Dissecting the Fed’s foreign repo pool – The Foreign Repo Pool Rate (FRPR)


This is the third post in a sequential four-part series on the Federal Reserve’s foreign repo pool.  The previous Parts, I & II (see summaries at the very end of each post), noticed the increasing  size of the pool, analyzed the user base and how the pool fits into the users’ reserve allocation process, but left questions concerning the cause of the reallocation unexamined.

This post starts the inquiry into the multifaceted ‘Why’ question by exploring the most important factor: the foreign repo pool rate (FRPR) and subsequently how the rate is set (with a simple model to calculate a high(er) frequency proxy) and why Basel III regulations and US extensions thereof seem to lead to a structurally higher FRPR, attracting inflows into the pool.

 


III. The Foreign Repo Pool Rate

 

Transactions in a free-market environment should, according to textbook definitions, lead to wealth and/or utility gains for all parties involved. Applying this principle to FOIs lending to the Fed via its foreign repo pool requires an evaluation of the risks and returns this activity entails. Bluntly stated, rationally behaving FOIs should only lend cash to the Fed if relative risks & returns offered by the pool exceed alternatives elsewhere.

From a risk perspective, the evaluation is simple: there is no safer counterparty than the central bank endowed with the authority to create money by crediting its own account. In addition, since the pool is at the end of the day structured as repos, cash lenders receive high quality collateral from the Fed’s SOMA portfolio, i.e. either Treasuries or Agency MBS. If MBS is involved at all, its role is likely small since pre-GFC, the Fed didn’t own any and usually CBs prefer to limit their liquidity operations to the ‘purest’ safe assets, i.e. Treasuries.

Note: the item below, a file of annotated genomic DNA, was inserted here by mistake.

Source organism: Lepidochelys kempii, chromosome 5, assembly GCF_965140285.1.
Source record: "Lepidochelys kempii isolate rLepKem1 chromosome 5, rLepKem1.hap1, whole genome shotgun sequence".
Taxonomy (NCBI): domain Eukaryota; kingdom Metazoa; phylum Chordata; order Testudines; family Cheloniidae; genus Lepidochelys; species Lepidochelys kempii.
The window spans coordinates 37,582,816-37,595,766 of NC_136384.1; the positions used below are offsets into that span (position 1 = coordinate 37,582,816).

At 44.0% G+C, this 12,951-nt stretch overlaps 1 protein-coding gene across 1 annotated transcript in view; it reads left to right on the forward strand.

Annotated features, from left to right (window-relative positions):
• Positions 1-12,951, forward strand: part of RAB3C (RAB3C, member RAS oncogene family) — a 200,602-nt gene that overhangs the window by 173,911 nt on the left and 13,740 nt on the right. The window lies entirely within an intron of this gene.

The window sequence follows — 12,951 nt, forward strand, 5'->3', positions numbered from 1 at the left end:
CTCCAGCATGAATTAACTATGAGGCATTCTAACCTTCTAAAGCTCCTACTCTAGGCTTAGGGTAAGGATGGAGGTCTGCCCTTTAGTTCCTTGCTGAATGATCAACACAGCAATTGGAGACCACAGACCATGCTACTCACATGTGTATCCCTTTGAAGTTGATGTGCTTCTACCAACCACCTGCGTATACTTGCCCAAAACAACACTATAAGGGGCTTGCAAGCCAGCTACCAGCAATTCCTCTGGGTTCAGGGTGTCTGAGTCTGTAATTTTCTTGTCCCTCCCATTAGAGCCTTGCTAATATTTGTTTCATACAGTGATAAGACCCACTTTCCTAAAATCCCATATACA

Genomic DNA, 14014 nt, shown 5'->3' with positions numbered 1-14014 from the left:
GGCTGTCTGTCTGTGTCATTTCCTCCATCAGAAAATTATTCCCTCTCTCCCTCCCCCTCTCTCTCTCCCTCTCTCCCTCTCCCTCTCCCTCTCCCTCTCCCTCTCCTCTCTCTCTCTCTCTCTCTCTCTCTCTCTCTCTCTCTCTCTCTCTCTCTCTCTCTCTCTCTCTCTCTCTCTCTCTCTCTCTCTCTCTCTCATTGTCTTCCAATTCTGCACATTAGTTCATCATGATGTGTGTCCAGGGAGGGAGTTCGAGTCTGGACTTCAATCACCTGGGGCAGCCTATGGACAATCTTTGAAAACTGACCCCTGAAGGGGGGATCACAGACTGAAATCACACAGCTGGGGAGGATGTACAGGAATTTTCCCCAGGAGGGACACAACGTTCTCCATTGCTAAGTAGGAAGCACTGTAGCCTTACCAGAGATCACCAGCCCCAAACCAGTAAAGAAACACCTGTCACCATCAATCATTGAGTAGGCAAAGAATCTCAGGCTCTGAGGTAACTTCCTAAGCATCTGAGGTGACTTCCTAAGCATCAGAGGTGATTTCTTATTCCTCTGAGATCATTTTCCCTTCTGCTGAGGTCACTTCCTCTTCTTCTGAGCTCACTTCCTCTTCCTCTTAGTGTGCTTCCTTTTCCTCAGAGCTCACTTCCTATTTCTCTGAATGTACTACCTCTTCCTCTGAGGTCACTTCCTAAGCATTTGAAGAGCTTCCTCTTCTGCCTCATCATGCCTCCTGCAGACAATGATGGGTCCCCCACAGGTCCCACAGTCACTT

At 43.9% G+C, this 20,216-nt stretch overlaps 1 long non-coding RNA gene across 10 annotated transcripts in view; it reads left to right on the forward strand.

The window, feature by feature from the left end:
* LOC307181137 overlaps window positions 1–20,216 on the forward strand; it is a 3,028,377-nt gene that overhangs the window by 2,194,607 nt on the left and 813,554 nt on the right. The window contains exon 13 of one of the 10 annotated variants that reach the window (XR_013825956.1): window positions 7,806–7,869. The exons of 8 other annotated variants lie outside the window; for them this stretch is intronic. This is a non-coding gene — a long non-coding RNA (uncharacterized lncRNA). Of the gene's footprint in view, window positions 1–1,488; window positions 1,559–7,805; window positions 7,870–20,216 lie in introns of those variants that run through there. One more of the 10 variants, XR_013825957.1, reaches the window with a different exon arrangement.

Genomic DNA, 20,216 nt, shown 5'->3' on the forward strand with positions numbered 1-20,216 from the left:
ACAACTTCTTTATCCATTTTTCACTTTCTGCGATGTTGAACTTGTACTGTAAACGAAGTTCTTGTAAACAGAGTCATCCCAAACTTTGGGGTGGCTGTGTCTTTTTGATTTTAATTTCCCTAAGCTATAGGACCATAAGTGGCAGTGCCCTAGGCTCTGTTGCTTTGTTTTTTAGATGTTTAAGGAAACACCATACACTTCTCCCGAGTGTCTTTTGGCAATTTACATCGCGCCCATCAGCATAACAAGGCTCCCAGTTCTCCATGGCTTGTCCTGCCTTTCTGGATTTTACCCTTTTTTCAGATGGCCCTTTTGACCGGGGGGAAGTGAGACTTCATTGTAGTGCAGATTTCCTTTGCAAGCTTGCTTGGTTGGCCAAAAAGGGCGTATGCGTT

An allocation to the foreign repo pool, in consequence, is at least as safe as owing Treasuries. The only distinction, besides some minor operational features, is the interest rate paid to FOIs.

Continue reading “Dissecting the Fed’s foreign repo pool – The Foreign Repo Pool Rate (FRPR)”

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Dissecting the Fed’s foreign repo pool – The Foreign Repo Pool Rate (FRPR)

Dissecting the Fed’s foreign repo pool – funding mechanisms


This is the second post in a sequential four-part series on the Federal Reserve’s foreign repo pool. After establishing a preliminary idea of who is responsible for the rise in the pool in the initial post (see summary at the end), Section II validates the majority of the results and then takes a look at how FOIs incorporate the facility into their reserve allocation process by analyzing the funding mechanisms chosen to finance the increased lending to the Fed.

Subsequent posts in this series:


 

 

II. Funding Mechanisms -or- where did the money come from

 

Whenever a FOI increases its ChioCBs (Cash held in other Central Banks) position, changes in the balance sheets of the CB providing the DF, the global private sector and the FOI occur. There are three broad ways for FOIs to increase their cash holdings with other CBs:

  1. by accumulating new reserves
  2. by shifting deposits, currently with private sector banks, to CBs
  3. by selling (usually money-like) assets and placing the received cash with CBs

All three methods share a common last step: the withdrawing of deposits from the private banking system and placing them with CBs. This deposit outflow leads to a decrease in both the assets and liabilities of US banks and is also referred to as an autonomous factor, affecting the reserve level in the banking system, which is outside the direct influence of the Fed. At this time, banks have no problem funding marginal outflows since, after several rounds of LSAP, they hold excess reserves at the Fed. Continue reading “Dissecting the Fed’s foreign repo pool – funding mechanisms”

Dissecting the Fed’s foreign repo pool – funding mechanisms